Our brains have a fingerprint that is uniquely ours.
During our lifetime, fingerprints have been the most common method used to identify us. In addition to fingerprint scanners, modern technology has given way to other means of gathering biometric data, such as voice recordings and retinal scans. Science uses all these biometrics to prove we are totally unique and to differentiate us from the other 7.9 billion people. Can the brain be used to identify us as accurately as fingerprints?
According to research published in the journal ‘Science Advances’, our brains have a “fingerprint”, too: “an individual’s functional brain connectivity profile is both unique and reliable, similar to a fingerprint, and it is possible, with near-perfect accuracy in many cases, to identify an individual among a large group of subjects solely on the basis of her or his connectivity profile.” We all have a brain “fingerprint” that continually changes, unlike our fingerprints.
Neuroscientist and corresponding author Dr Enrico Amico discussed his research on brain fingerprints in ‘EurekAlert!’: “I think about it every day and dream about it at night. It’s been my whole life for five years now.”Our brains produce patterns of activity that are unique. To understand when these patterns become distinctive and recognisable, researchers at EPFL, the Swiss Federal Institute of Technology in Lausanne, investigated how they change over time. “My research examines networks and connections within the brain, and especially the links between the different areas, in order to gain greater insight into how things work,” noted Dr Amico. To do this, they used magnetic resonance imaging (MRI) scans to measure brain activity over a certain time period. These scans were then used to create graphs in the form of colourful matrices that summarise a person’s brain activity.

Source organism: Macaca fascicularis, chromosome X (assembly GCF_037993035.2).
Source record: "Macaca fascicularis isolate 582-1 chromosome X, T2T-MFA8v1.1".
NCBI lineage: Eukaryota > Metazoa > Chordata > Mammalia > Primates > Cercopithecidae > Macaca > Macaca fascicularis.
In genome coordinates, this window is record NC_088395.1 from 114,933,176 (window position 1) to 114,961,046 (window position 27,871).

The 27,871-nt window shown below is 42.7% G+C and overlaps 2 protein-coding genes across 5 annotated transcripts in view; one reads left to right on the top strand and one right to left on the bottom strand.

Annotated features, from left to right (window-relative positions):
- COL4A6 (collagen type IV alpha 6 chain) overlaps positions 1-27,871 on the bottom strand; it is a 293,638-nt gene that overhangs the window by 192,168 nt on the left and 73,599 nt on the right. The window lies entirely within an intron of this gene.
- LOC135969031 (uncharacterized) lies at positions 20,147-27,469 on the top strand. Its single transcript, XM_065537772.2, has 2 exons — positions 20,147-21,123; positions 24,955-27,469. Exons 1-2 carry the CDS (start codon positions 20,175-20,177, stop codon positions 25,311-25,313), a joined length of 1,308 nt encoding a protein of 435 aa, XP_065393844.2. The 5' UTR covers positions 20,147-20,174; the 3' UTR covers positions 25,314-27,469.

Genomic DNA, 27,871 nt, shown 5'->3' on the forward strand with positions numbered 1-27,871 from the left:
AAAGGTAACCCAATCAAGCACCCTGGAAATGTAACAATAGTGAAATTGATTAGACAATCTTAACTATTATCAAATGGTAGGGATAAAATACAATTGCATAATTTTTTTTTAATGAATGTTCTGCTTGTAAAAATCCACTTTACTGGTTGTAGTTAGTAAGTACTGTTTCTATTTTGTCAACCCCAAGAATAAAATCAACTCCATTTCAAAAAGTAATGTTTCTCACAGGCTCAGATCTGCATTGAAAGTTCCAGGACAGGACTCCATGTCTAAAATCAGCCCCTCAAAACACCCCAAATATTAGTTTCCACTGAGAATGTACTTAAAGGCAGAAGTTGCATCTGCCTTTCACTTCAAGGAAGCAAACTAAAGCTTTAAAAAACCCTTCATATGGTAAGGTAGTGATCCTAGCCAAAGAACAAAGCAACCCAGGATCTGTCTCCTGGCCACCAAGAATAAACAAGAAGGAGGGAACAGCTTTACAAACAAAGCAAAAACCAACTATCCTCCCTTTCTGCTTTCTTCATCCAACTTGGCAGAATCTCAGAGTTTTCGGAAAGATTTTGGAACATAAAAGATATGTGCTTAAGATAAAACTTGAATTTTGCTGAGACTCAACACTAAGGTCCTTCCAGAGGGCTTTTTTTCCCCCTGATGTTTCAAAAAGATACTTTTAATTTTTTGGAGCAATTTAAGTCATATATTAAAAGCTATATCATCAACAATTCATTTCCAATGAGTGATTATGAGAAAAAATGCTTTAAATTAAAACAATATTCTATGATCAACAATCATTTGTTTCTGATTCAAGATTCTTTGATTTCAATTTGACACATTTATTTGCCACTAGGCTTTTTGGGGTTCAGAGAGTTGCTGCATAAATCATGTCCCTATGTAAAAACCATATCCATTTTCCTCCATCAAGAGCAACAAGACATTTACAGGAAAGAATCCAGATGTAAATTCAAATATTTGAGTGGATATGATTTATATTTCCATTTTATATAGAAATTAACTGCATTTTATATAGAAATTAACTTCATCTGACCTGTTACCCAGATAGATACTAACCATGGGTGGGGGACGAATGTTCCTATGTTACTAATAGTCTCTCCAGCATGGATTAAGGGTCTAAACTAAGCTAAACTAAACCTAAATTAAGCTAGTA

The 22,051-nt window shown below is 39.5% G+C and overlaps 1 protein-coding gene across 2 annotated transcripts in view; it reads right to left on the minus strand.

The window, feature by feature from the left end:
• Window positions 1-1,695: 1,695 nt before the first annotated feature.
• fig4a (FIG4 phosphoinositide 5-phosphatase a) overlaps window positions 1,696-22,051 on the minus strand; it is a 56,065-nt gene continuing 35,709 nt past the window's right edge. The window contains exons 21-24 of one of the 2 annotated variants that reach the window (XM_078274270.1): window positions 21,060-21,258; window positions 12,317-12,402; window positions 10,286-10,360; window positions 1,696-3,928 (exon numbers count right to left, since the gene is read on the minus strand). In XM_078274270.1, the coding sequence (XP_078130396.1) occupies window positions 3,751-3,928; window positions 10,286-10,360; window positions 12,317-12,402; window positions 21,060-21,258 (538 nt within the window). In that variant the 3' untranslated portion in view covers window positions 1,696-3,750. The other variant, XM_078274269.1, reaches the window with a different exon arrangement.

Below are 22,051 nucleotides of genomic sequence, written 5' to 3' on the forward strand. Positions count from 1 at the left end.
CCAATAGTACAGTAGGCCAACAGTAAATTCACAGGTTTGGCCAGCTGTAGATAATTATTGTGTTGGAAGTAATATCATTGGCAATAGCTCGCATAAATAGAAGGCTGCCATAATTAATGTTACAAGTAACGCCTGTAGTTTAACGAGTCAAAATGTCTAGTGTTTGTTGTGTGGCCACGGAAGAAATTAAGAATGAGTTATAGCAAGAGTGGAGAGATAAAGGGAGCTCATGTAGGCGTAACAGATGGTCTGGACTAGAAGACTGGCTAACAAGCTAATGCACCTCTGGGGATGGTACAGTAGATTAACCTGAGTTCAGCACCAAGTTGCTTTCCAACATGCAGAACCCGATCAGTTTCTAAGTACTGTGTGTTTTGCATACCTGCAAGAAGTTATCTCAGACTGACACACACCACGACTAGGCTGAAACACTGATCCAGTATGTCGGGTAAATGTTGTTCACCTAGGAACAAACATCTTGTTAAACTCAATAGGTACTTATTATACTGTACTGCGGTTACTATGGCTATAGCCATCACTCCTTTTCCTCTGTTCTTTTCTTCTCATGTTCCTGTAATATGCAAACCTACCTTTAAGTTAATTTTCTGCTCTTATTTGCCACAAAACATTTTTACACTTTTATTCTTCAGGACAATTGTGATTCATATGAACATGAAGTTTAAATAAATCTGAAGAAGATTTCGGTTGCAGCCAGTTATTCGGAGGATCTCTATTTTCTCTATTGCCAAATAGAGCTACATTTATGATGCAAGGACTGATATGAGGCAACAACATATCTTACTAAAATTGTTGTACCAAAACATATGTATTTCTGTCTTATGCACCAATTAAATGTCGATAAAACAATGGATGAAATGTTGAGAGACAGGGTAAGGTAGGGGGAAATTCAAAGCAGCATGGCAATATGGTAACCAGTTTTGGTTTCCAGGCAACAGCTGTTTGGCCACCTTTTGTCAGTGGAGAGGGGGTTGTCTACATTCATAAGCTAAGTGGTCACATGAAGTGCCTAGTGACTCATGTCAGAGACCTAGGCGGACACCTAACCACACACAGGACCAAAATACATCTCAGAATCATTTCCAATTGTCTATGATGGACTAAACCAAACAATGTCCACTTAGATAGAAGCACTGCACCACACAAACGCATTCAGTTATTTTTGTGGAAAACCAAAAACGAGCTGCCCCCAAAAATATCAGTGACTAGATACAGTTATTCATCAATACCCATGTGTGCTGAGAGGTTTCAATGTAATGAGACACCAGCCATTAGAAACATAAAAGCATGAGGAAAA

“All the information we need is in these graphs, that are commonly known as ‘functional brain connectomes’,” explained Dr Amico. “The connectome is a map of the neural network. They inform us about what subjects were doing during their MRI scan – if they were resting or performing some other tasks, for example. Our connectomes change based on what activity was being carried out and what parts of the brain were being used.”Until now, neuroscientists have been identifying brain fingerprints using two MRI scans taken over a long period of time. The research team found that about 1 minute and 40 seconds was enough to detect useful data for reliable identification. “We realized that the information needed for a brain fingerprint to unfold could be obtained over very short time periods,” Dr Amico further elaborated. “There’s no need for an MRI that measures brain activity for five minutes, for example. Shorter time scales could work too.”
The findings could lead to the early detection of neurological diseases like Alzheimer’s that make brain fingerprints disappear. The novel method can be applied to people with autism, stroke patients and even those suffering from substance use disorders. “This is just another little step towards understanding what makes our brains unique: the opportunities that this insight might create are limitless.”